Serving Up the Harvest:
175 Simple Recipes Celebrating the Goodness of Fresh Vegetables
Recently I received several cook books from Storey Publishing that I’ve been busy referencing for recipes and cooking inspirations. This time of the year as I harvest post-frost kale from my garden, bring home Brussels sprouts from the Old Creamery, winter squash from Williamsburg Market, and the biggest heads of cabbage I’ve ever seen from Atkin’s Farm, Andrea Chesman’s cookbook, Serving Up the Harvest: 175 Simple Recipes Celebrating the Goodness of Fresh Vegetables offers a guide to serving up a selection of seasonal produce at its peak.
The layout of Serving Up the Harvest organizes its 175 recipes into seasons, with a focus on specific crops from that season. Their seasons are broken down into four categories, or chapters, including:
- Spring into Summer
- Early to Mid-Summer
- Mid-to Late Summer
- Fall into Winter
Each chapter lists a peak harvest for that season, such as asparagus in the spring, early summer Swiss chard, chiles & peppers in the heart of the summer, and Jerusalem artichokes and parsnips in the late fall, featuring least 34 different seasonal harvest ingredients. But what’s so great about these categories isn’t that you just get a list of recipes for say fennel, you also get advice on growing, sowing, cultivating and harvesting these crops.
What really speaks to the foodie in me is the kitchen notes they add that guide you on how long to cook each vegetable, depending on your cooking method (roasting, grilling, sauteing, etc.) along with a little kitchen math that help you convert vegetable size and weight into culinary measurements. And interspersed throughout are little morsels of interesting information on the featured harvest; such as, the history of parsnips, kale nutrition notes and “Rutabaga Facts and Fictions.” Make a great holiday gift for those cooks and gardeners in your life.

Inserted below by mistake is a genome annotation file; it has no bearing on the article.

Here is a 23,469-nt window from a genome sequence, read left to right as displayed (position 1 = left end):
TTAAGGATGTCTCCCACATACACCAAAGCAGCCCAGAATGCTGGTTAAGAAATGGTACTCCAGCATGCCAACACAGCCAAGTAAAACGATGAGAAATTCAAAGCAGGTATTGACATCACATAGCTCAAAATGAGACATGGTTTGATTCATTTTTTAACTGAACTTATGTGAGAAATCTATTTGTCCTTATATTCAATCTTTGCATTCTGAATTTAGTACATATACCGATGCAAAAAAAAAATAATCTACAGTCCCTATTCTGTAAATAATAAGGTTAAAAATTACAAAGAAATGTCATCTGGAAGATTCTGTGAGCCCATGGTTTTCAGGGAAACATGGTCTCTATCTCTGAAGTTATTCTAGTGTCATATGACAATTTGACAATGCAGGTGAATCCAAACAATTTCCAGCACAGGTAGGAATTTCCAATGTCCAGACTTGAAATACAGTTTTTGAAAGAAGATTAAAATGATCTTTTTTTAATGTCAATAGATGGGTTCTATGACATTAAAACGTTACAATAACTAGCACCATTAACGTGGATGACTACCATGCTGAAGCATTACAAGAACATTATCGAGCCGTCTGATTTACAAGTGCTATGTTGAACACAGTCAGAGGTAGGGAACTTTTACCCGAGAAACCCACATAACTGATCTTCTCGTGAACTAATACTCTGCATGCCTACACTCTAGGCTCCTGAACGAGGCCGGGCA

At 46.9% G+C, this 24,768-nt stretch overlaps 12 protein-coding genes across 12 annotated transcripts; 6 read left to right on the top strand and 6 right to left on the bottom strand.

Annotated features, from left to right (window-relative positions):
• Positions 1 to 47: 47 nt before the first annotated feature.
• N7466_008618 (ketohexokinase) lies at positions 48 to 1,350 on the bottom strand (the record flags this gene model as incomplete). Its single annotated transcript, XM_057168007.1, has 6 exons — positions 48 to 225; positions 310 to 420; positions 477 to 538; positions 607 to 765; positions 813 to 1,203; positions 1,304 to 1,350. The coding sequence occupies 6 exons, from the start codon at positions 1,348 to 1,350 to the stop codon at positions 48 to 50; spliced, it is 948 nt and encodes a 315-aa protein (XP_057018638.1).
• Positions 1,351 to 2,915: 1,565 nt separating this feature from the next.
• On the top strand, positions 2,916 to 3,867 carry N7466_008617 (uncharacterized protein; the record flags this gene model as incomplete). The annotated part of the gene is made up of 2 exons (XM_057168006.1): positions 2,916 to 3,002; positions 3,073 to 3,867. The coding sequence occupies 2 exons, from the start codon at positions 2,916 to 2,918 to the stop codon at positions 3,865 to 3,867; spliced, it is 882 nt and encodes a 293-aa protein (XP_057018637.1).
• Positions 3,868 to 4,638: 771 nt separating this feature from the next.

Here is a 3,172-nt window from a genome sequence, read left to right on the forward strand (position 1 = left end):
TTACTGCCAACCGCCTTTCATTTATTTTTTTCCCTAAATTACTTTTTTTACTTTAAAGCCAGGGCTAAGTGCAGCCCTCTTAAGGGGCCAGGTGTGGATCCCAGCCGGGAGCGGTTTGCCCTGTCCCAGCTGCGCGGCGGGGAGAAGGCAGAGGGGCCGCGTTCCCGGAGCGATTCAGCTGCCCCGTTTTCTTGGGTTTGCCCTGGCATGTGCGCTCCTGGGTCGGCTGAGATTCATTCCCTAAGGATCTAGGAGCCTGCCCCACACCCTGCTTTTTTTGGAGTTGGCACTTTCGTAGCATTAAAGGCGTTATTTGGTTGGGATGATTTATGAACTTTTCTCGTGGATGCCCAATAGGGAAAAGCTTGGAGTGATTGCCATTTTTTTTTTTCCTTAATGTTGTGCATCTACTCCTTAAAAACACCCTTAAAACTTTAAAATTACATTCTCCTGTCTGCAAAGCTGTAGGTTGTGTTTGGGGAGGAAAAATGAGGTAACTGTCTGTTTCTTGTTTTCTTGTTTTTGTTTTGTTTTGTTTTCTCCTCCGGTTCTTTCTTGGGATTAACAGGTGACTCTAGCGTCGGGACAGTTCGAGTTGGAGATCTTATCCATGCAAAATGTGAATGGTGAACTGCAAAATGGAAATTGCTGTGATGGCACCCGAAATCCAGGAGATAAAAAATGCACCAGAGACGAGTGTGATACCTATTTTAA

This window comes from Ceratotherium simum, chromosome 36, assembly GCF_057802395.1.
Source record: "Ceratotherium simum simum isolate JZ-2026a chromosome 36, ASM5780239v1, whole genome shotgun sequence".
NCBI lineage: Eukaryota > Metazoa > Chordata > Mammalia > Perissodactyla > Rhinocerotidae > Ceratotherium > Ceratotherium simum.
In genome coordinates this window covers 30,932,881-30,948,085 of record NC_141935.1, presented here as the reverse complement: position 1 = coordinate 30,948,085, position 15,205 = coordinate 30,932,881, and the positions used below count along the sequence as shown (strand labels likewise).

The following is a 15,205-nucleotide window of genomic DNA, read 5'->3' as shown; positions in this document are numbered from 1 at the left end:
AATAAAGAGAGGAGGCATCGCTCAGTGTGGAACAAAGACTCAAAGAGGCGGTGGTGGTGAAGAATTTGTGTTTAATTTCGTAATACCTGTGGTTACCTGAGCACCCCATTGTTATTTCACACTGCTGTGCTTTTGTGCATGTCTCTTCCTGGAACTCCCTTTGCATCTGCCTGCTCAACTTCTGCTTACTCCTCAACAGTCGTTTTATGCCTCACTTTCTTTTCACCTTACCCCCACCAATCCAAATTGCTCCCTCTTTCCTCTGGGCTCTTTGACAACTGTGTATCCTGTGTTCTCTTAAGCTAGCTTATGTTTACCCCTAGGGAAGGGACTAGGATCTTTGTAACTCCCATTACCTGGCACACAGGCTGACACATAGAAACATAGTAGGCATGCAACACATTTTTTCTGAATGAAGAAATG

This past week I needed to whip up a quick dinner for family and visiting friends and opened up Serving Up the Harvest to find inspiration on what to do with some of my kale still standing in the garden. I found a simple recipe whose main ingredients were pasta, beans, kale and Parmesan cheese. Pulling out penne rice pasta, a can of cannellini beans and cutting eight stems of Lacinato kale growing in my garden, I had dinner on the table in no time (although, after reading this article I might pre-cook beans and keep them in the freezer from now on). I’ve included the recipe here, and if you like this, you’ll love the 174 other great recipes found in the book to guide you through your crops as they peak.
Pasta with Kale and Beans (Serves 4)
- 3 tablespoons extra-virgin olive oil
- 4 large garlic cloves, minced
- 1/4 teaspoon crushed red pepper flakes (optional)
- 1 can (15oz) cannellini beans (rinsed and drained), or 1 1/2 cups cooked cannellini beans
- 1 lb kale, stems discarded and leaves shredded (@12 cups lightly packed) – (6-8 stems)
- 1/2 cup vegetable or chicken broth
- 1 lb bowties, penne or other short pasta (we choose rice pasta for the gluten-free version)
- 1 1/2 cups freshly grated Parmesan cheese
- Salt and freshly ground black pepper
- Begin heating a large pot of salted water for the pasta.
- Heat the oil over medium-low heat in a large saucepan. Saute the garlic and hot pepper flakes, if using, in the oil until the garlic is fragrant, about 3 minutes. Stir in the beans, kale and broth. Cover and simmer until the kale is partially wilted and almost tender, 5 to 8 minutes.
- When the water boils, cook the pasta until al dente. Reserve 1 cup of the pasta cooking water and drain the pasta. Return the pasta to the pot, add the kale mixture, and toss well. Add as much of the reserved water as needed to moisten the pasta. Add 1 cup of the Parmesan, season with salt and pepper, and toss well.
- Serve immediately, passing more Parmesan at the table.